From 2 March 1903 to 1921 Fauré was music critic of Le Figaro. He was not a natural critic and was prompted mainly by need to accept a duty that he fulfilled with some inner torment. His natural kindness and broad-mindedness predisposed him to see the positive aspects of a work, and he had no inclination to polemics. When he disliked a composition, he preferred to remain silent. His criticisms are not brilliant, but interesting to those who know how to read between the lines.

The year 1905 marked a crucial stage in his career: in October he succeeded Théodore Dubois as director of the Conservatoire, where he initiated a series of important reforms that led to the resignations of certain reactionary professors. In carrying out his aims he showed such astonishing resoluteness that his adversaries nicknamed him ‘Robespierre’. The directorship made him better off, though not rich (he had never sought wealth), and it also made him suddenly famous: his works were performed at important concerts, and on 13 March 1909 he was elected to the Institut, succeeding Ernest Reyer (he had been passed over in favour of Théodore Dubois in 1894 and Lenepveu in 1896). His official position did not prevent him from breaking with the established Société Nationale de Musique in the same year and accepting the presidency of a dissident society founded by the young musicians evicted by the Société Nationale, nearly all of whom were his pupils (fig.2). Also his late recognition was overshadowed by growing deafness, and, still worse, the general weakening of his hearing was compounded by a systematic distortion that produced, he said, a ‘veritable cacophony’: high sounds were heard a 3rd lower, low sounds a 3rd higher, while the middle of the range remained correct.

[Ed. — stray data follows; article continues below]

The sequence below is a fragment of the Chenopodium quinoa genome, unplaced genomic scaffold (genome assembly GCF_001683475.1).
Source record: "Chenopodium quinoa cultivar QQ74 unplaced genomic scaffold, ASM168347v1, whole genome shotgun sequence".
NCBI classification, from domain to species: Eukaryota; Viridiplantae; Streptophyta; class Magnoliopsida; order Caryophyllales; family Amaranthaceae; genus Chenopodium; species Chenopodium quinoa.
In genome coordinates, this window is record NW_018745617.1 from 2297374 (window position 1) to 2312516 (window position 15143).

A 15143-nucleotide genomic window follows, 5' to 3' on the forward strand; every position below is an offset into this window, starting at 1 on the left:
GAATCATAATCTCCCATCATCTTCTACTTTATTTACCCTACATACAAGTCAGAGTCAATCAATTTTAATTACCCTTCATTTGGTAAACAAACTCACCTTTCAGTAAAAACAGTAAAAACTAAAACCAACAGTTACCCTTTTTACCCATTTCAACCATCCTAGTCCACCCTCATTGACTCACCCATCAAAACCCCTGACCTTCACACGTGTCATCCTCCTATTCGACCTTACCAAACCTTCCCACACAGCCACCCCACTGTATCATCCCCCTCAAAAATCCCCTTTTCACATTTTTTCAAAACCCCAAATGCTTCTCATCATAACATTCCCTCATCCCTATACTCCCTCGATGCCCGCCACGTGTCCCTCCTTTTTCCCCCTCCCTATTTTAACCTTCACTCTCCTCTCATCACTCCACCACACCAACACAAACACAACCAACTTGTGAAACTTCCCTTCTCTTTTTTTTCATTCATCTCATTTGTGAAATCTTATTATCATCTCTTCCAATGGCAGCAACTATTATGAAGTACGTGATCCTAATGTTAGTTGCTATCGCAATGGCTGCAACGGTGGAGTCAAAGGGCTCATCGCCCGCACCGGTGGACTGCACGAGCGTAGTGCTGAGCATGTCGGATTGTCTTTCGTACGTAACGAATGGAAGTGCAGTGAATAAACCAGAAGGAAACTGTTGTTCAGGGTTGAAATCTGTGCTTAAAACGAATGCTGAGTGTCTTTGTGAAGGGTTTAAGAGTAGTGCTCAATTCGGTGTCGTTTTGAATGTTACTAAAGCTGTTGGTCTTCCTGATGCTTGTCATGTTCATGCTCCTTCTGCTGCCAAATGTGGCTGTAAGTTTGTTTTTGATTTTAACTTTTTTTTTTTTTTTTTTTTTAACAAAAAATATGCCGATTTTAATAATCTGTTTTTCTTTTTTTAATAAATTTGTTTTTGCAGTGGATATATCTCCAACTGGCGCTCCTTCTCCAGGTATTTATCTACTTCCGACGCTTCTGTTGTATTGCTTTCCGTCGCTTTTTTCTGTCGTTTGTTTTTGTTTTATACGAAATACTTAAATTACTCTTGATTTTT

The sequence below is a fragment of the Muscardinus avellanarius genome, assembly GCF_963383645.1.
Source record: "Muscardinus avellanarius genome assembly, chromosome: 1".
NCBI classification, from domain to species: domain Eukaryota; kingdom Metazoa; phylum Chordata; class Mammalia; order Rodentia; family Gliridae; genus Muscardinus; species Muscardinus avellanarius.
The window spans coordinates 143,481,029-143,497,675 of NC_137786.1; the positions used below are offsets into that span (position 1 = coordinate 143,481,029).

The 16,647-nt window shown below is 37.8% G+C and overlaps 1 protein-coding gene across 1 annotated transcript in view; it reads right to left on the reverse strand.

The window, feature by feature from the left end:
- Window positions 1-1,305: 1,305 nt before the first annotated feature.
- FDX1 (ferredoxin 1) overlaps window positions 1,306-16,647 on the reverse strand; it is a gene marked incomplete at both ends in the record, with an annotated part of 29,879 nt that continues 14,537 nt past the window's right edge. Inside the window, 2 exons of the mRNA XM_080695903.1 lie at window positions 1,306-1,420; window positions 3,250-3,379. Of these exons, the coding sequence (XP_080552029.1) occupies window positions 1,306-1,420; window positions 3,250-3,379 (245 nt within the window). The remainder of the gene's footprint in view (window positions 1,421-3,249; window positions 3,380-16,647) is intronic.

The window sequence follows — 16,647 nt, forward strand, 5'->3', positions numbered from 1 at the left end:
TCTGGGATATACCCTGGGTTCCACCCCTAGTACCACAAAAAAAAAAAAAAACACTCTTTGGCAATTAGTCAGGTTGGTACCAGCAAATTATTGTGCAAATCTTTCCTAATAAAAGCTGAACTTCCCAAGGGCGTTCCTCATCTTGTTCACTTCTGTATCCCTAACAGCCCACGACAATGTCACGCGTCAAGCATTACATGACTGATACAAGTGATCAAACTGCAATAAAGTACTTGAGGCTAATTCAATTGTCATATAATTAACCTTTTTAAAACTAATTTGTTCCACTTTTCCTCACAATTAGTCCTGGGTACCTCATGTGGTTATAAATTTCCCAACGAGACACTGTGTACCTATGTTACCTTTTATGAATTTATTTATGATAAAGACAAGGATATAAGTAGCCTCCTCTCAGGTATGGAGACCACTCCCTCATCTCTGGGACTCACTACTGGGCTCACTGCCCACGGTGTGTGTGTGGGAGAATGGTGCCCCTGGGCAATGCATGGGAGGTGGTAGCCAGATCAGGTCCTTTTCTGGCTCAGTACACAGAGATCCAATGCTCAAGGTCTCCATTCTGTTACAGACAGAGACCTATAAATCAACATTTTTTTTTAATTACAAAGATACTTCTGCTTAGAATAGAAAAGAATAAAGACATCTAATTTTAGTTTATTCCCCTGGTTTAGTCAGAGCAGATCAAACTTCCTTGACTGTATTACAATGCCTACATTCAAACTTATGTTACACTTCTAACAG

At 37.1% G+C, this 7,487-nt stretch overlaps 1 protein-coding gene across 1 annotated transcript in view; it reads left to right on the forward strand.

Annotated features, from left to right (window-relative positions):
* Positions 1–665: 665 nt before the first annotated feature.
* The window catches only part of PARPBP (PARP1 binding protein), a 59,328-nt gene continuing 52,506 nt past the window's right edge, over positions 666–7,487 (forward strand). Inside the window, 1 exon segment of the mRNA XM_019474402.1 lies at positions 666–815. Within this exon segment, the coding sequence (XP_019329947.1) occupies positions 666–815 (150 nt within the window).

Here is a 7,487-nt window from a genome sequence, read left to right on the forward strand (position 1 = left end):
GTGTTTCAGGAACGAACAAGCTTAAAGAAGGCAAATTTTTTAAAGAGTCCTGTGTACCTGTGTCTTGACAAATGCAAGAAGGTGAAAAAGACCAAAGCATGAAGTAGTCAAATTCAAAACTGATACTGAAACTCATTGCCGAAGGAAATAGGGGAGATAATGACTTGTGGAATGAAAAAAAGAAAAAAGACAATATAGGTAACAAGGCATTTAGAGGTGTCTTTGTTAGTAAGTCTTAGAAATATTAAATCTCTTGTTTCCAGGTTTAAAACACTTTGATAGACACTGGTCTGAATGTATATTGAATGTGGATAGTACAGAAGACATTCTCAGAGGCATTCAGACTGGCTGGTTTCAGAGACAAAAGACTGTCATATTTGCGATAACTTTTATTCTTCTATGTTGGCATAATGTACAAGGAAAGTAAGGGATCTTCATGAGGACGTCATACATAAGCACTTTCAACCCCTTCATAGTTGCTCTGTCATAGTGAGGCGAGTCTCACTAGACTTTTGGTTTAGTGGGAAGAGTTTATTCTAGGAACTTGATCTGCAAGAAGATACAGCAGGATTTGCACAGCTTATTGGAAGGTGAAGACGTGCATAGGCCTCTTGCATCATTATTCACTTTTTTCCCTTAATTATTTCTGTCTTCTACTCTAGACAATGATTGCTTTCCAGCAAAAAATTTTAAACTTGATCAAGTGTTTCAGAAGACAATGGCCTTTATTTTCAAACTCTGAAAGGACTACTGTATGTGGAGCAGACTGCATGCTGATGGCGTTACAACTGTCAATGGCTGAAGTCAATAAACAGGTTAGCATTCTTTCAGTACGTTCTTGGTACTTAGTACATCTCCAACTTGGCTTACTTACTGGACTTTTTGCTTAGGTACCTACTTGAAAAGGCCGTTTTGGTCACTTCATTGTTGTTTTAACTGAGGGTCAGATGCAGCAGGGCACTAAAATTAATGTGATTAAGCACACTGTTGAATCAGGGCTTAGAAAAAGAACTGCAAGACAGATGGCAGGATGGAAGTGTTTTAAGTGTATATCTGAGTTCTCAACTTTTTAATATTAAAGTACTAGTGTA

The responsibilities of the Conservatoire left him too little time to compose, and it took him five summers to finish the lyric drama Pénélope, which the singer Lucienne Bréval had persuaded him to write in collaboration with René Fauchois. It was begun in 1907, set aside in 1910, and finished just in time for the première (inadequately rehearsed by Raoul Gunsbourg) in Monte Carlo on 4 March 1913. The Paris première on 10 May 1913 was a triumph, but the run was terminated by the bankruptcy of the Théâtre des Champs-Elysées the following October, and the revival at the Opéra-Comique was delayed for five years by World War I. The work never recovered from this unhappy beginning, despite its musical qualities. The period of Pénélope was also that of great piano pieces (Nocturnes nos.9–11, Barcarolles nos.7–11) and songs (the cycle La chanson d’Eve op.95, to verses by Van Lerberghe). In autumn 1910 Fauré undertook his most extended journey. Concerts were organized in St Petersburg, where he had a triumphant reception, Helsinki and Moscow. For his composing holidays he generally returned to Switzerland, where he found the calm he needed. Pénélope was composed at Lausanne and Lugano, while the gardens of the Italian lakes inspired Paradis, the first song of La chanson d’Eve, written at Stresa.